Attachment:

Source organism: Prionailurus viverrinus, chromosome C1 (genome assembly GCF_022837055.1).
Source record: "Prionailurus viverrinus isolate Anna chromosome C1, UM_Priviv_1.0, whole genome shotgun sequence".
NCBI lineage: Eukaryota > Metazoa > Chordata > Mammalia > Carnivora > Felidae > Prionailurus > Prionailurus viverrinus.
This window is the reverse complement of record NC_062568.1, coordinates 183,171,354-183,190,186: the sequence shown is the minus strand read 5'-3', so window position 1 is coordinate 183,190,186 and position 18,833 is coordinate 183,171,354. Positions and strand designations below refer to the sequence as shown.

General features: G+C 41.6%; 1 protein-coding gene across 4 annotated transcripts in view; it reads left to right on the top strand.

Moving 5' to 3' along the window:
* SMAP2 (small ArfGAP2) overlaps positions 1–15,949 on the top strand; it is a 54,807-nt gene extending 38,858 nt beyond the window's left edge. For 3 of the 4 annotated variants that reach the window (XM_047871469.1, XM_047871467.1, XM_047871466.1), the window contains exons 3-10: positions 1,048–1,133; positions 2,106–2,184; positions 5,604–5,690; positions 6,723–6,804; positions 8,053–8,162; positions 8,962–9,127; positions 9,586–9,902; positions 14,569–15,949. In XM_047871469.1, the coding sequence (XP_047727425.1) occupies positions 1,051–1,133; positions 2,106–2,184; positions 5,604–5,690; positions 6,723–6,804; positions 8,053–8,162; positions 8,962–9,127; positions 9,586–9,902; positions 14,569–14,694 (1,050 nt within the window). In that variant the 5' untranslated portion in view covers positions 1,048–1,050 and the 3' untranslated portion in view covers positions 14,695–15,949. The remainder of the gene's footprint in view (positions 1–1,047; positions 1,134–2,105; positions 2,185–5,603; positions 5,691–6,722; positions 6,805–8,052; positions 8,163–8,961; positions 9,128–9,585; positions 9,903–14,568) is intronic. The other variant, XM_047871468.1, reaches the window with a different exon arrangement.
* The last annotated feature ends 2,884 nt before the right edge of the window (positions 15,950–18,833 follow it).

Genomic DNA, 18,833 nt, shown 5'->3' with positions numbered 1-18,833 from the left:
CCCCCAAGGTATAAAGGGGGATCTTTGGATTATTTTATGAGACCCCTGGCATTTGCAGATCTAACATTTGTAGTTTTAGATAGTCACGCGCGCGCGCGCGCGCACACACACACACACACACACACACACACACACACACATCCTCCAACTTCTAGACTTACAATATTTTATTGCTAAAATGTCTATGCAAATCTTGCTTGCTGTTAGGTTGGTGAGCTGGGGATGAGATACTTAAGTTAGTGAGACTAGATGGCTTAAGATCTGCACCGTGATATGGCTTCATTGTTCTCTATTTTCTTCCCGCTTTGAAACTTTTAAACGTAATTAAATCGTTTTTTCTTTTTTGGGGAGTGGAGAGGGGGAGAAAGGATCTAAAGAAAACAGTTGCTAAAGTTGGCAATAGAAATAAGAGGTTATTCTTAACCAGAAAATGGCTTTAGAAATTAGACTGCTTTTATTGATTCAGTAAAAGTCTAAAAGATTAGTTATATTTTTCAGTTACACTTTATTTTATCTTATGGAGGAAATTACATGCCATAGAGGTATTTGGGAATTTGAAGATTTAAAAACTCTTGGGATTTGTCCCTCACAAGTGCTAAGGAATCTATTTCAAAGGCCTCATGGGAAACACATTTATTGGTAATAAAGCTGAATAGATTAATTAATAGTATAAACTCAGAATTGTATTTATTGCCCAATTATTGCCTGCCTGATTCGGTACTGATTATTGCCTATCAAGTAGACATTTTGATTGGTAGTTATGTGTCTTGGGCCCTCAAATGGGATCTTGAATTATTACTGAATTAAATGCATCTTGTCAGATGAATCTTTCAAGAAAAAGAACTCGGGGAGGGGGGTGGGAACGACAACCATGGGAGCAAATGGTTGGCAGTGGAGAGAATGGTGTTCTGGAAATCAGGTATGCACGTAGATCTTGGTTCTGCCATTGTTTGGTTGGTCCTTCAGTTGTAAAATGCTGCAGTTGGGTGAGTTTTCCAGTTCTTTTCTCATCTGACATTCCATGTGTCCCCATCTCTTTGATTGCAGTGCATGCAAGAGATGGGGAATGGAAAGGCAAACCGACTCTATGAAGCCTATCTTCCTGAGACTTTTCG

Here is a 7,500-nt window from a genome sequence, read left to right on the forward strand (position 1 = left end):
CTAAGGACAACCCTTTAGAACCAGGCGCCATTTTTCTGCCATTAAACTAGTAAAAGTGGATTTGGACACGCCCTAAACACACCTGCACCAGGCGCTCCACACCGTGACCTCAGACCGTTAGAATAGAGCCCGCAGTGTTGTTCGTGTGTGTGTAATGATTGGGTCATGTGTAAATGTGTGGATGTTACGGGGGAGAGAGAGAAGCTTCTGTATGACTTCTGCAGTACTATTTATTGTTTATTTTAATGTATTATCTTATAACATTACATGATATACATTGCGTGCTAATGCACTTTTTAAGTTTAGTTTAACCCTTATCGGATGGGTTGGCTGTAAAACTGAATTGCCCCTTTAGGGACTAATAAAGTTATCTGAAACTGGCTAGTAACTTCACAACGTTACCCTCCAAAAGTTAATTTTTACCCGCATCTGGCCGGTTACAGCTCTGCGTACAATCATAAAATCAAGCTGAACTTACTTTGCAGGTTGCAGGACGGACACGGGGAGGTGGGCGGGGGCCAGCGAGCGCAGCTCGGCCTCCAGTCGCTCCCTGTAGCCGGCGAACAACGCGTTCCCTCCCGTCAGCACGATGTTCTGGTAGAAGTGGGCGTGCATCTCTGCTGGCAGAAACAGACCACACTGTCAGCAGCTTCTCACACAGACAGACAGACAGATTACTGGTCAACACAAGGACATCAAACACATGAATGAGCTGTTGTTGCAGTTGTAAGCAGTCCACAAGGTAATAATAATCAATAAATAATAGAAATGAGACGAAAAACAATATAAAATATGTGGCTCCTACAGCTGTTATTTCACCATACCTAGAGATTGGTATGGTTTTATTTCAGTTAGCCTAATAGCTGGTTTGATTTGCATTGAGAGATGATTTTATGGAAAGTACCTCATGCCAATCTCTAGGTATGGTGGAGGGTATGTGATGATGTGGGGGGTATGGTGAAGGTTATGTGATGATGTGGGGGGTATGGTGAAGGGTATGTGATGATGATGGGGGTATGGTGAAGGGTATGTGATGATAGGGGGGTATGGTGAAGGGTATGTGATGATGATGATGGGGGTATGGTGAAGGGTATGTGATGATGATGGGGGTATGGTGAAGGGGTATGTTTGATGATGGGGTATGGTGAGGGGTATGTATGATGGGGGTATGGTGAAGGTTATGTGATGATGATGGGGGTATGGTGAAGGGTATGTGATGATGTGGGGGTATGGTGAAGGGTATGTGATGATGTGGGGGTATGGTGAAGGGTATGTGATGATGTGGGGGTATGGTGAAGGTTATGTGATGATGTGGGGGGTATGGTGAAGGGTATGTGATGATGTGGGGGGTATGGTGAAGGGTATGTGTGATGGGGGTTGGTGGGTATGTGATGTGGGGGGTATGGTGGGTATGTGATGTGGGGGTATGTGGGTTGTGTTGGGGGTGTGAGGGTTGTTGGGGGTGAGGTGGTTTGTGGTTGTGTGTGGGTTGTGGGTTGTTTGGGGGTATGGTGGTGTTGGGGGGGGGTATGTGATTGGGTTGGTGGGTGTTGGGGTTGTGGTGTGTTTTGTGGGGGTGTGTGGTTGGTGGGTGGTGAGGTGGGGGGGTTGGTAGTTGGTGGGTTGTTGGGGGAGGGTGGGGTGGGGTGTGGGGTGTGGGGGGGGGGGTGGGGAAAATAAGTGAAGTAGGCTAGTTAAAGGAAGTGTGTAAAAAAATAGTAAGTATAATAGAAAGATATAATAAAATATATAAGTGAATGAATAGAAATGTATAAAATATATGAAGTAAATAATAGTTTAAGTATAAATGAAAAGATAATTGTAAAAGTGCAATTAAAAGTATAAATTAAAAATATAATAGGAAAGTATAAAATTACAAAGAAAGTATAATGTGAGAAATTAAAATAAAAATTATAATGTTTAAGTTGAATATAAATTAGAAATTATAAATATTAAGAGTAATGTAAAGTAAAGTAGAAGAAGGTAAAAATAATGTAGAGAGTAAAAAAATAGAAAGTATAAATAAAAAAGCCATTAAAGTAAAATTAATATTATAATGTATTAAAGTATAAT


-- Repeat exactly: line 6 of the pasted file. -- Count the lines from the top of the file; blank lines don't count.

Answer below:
Moving 5' to 3' along the window: